Migrating From FileColumn To Paperclip

Mark Cornick, Former Viget

Article Category: #Code

Posted on

Over the first few years of Rails' history, there have been a few attempts to simplify the process of handling file uploads. FileColumn was one of the early winners. Now Paperclip is becoming popular, for a variety of reasons (among them the lack of a dependency on RMagick, which is the source of enough problems to fill a few more blog posts.)

Recently, I decided to take one of my older Rails projects and replace FileColumn with Paperclip. The process isn't exactly straightforward, but it can be done.

Let's start by looking at how FileColumn and Paperclip keep track of uploads. For this post, we'll work with an application that shows products in a catalog. Each product has an image to be shown alongside its specs in the catalog.

FileColumn uses a single column in the products table, called (for this application) image. This column contains the file name of the image, as uploaded by the user.

Paperclip uses four columns in the products table. These are:

  • image_file_name is the file name of the image - just like the image column in FileColumn.
  • image_content_type is the MIME content type of the image, such as image/jpeg.
  • image_updated_at is the time that the image was last uploaded.
  • image_file_size is the size of the file on disk (i.e., the size in bytes, not the dimensions in pixels.)

Both FileColumn and Paperclip store their uploads in specially named directories on disk. (Paperclip can also store to Amazon S3, but I haven't tried that.) Both plugins can also specify exactly where these directories are on disk, with one exception: FileColumn will create directories based on the singular name of the class and attribute (i.e. /uploads/product/image) where Paperclip prefers plural names (/uploads/products/images.) Lastly, Paperclip will prepend original_ to the name before storing it on disk, to distinguish it from any thumbnails it may create.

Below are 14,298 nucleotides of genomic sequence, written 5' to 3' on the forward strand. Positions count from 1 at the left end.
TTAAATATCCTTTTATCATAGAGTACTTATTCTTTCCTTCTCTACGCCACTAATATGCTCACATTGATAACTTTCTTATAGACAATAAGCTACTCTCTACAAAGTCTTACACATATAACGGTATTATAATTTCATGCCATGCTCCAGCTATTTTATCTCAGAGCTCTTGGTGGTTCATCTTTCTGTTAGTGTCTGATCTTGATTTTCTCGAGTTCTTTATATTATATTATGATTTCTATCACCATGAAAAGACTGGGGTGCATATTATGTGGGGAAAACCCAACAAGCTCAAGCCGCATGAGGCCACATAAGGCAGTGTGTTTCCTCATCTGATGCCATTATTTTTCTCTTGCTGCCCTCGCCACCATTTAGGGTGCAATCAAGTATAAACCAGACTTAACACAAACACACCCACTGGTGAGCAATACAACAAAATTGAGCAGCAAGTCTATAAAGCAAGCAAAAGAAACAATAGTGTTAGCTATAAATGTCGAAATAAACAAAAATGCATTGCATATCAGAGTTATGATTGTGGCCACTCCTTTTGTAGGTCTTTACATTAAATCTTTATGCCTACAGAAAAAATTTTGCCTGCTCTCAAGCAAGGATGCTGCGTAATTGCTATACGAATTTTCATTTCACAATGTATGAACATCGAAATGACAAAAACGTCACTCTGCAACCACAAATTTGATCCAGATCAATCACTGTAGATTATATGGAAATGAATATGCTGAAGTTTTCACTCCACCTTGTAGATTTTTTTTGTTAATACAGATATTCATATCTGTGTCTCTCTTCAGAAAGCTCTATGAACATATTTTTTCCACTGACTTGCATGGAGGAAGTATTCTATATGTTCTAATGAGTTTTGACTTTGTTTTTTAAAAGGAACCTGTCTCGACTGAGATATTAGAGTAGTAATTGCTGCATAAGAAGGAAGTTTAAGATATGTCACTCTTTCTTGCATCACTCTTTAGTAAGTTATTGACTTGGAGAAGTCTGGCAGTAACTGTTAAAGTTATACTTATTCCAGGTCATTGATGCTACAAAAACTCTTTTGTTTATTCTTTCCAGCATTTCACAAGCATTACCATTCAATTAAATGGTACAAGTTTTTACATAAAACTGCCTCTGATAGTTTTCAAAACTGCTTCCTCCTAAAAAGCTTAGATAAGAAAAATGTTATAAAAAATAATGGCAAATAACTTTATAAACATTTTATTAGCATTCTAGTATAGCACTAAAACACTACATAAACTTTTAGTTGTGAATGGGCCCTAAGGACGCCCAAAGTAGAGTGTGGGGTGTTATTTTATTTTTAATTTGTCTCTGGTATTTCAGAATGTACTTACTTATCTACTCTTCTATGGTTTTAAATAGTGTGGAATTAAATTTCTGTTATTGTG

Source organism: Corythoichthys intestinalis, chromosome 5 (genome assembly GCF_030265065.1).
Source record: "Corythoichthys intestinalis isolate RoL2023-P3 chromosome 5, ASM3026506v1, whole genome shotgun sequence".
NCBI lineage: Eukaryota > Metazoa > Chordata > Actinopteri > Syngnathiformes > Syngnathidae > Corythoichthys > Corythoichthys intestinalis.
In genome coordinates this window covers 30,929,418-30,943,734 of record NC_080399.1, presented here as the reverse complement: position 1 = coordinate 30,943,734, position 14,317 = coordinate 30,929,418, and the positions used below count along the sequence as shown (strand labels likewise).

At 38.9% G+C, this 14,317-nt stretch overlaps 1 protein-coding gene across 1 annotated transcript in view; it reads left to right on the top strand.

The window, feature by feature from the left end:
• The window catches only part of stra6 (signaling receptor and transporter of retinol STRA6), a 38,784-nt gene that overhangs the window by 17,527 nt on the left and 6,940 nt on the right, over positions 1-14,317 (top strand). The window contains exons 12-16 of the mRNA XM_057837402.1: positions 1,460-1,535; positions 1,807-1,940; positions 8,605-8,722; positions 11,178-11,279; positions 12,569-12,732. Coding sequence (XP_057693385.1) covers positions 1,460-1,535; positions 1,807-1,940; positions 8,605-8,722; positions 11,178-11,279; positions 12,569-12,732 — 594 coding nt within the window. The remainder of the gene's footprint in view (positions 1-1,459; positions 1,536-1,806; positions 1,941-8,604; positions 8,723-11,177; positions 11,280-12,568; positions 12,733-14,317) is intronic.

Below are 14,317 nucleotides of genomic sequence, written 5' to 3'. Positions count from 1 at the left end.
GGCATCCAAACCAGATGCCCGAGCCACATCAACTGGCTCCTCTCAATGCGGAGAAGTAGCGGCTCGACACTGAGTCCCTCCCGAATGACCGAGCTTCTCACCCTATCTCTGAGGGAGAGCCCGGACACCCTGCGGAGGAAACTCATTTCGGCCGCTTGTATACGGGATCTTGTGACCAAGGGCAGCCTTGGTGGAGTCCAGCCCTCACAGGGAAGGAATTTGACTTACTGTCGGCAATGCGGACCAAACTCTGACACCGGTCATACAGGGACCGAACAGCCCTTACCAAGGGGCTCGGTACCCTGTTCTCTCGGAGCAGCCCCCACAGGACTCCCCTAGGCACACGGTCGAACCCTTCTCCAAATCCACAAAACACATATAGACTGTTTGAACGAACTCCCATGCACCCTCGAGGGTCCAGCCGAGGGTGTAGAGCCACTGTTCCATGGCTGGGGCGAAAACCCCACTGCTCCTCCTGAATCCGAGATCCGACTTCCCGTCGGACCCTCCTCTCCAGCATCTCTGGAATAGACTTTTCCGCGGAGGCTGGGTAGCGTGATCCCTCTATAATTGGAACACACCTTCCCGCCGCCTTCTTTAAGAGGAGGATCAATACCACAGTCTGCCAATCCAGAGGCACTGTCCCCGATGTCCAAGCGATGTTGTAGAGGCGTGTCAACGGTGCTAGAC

For this post, we'll keep things somewhat simple. The product has one image, which we will assume is a JPEG. We are not concerned with the dimensions of the image, and will not be creating any thumbnails. We simply want to copy the data from FileColumn to Paperclip, preserving all of our uploads. Okay? Let's get started! First, we need to install Paperclip. With reasonably recent versions of Rails, installing Paperclip from GitHub is quick and easy:

 ./script/plugin install git://github.com/thoughtbot/paperclip.git 

With Paperclip installed, we can have it generate a migration to add the columns it needs to the database:

 ./script/generate paperclip Product image 

You can take a look at the migration to see what it's doing, if you like. It'll be called 20081027145020_add_attachments_image_to_product.rb (with a different timestamp.)

Next, let's change how the image is declared in our Product model. FileColumn uses this format:

 file_column :image, :root_path => File.join(RAILS_ROOT, "public/system"), :web_root => '/system/' 

:root_path defines where the images are stored, and :web_root defines the first part of the URL to the image. FileColumn will add /product/image/#{id} to both of these to get the final paths.

Paperclip is a bit more explicit about the pathing, which gives you a bit more flexibility if you want things in different places. We want things in more or less the same place, so we remove the file_column line and add:

 has_attached_file :image, :url => "/system/:class/:attachment/:id/:style_:basename.:extension", :path => ":rails_root/public/system/:class/:attachment/:id/:style_:basename.:extension" 

Next, we need to change our views. Let's start with our form for the :new and :edit actions, where we'd be uploading our image. FileColumn uses a special file_column_field helper to do its thing:

 file_column_field 'product', 'image' 

Paperclip doesn't need it (and won't support it once we remove FileColumn) so change it to a standard file_field:

 file_field 'product', 'image' 

(The application on which I tested all this stuff predates the form_for style of generating forms. You could do something like form.file_field 'image' if your code uses form_for.)

The other views we'll need to change are the views that actually show the image. As with the upload view, FileColumn has a helper to generate the proper URL for your image:

 image_tag url_for_file_column('product', 'image'), :alt => @product.title 

Paperclip makes this, to my eyes, a bit more straightforward:

 image_tag @product.image.url, :alt => @product.title 

(Note, also, that FileColumn's url_for_file_column assumes that the @product instance variable is defined. This might not always be the case. Paperclip makes no such assumption.)

And now, the potentially tricky part: We need to move the data from FileColumn's image field into Paperclip's columns, and rename the files on disk to match Paperclip's expectations. This can be accomplished with a database migration, such as the one I've posted (due to its length) as a gist. There are a few potential optimizations that I'll leave as an exercise to the reader, but something like this should get the job done.

Lastly, we can remove FileColumn. Just remove the entire vendor/plugins/file_column directory.

With all of those changes made and our code checked in, all we need to do is to deploy our application, run the migrations, and we're done - Paperclip takes over for FileColumn, with all of our images and metadata intact. Sweet!

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